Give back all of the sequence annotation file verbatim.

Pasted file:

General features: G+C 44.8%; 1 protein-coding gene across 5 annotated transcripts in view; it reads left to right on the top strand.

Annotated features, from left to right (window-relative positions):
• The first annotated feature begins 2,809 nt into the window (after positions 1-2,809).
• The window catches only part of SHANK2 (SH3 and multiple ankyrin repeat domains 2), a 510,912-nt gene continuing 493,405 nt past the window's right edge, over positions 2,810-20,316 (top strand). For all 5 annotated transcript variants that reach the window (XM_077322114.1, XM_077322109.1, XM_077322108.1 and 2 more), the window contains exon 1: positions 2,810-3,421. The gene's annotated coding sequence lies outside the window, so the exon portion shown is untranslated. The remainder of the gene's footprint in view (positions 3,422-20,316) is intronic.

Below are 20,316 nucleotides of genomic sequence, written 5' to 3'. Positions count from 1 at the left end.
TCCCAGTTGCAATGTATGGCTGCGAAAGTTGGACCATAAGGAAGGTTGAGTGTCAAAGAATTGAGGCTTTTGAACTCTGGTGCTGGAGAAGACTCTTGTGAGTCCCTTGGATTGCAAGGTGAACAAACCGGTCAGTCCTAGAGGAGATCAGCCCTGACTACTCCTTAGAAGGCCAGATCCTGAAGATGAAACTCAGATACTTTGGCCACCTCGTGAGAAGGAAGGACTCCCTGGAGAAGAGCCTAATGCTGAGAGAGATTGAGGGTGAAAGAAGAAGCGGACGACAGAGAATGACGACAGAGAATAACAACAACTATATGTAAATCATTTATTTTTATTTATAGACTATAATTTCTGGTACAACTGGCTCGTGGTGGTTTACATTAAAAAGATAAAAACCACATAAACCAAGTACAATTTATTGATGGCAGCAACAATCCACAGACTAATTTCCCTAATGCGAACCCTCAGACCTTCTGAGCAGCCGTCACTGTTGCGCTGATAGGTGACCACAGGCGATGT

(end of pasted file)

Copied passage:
General features: G+C 44.8%; 1 protein-coding gene across 5 annotated transcripts in view; it reads left to right on the top strand.

Annotated features, from left to right (window-relative positions):
• The first annotated feature begins 2,809 nt into the window (after positions 1-2,809).
• The window catches only part of SHANK2 (SH3 and multiple ankyrin repeat domains 2), a 510,912-nt gene continuing 493,405 nt past the window's right edge, over positions 2,810-20,316 (top strand). For all 5 annotated transcript variants that reach the window (XM_077322114.1, XM_077322109.1, XM_077322108.1 and 2 more), the window contains exon 1: positions 2,810-3,421. The gene's annotated coding sequence lies outside the window, so the exon portion shown is untranslated. The remainder of the gene's footprint in view (positions 3,422-20,316) is intronic.

Below are 20,316 nucleotides of genomic sequence, written 5' to 3'. Positions count from 1 at the left end.
TCCCAGTTGCAATGTATGGCTGCGAAAGTTGGACCATAAGGAAGGTTGAGTGTCAAAGAATTGAGGCTTTTGAACTCTGGTGCTGGAGAAGACTCTTGTGAGTCCCTTGGATTGCAAGGTGAACAAACCGGTCAGTCCTAGAGGAGATCAGCCCTGACTACTCCTTAGAAGGCCAGATCCTGAAGATGAAACTCAGATACTTTGGCCACCTCGTGAGAAGGAAGGACTCCCTGGAGAAGAGCCTAATGCTGAGAGAGATTGAGGGTGAAAGAAGAAGCGGACGACAGAGAATGACGACAGAGAATAACAACAACTATATGTAAATCATTTATTTTTATTTATAGACTATAATTTCTGGTACAACTGGCTCGTGGTGGTTTACATTAAAAAGATAAAAACCACATAAACCAAGTACAATTTATTGATGGCAGCAACAATCCACAGACTAATTTCCCTAATGCGAACCCTCAGACCTTCTGAGCAGCCGTCACTGTTGCGCTGATAGGTGACCACAGGCGATGT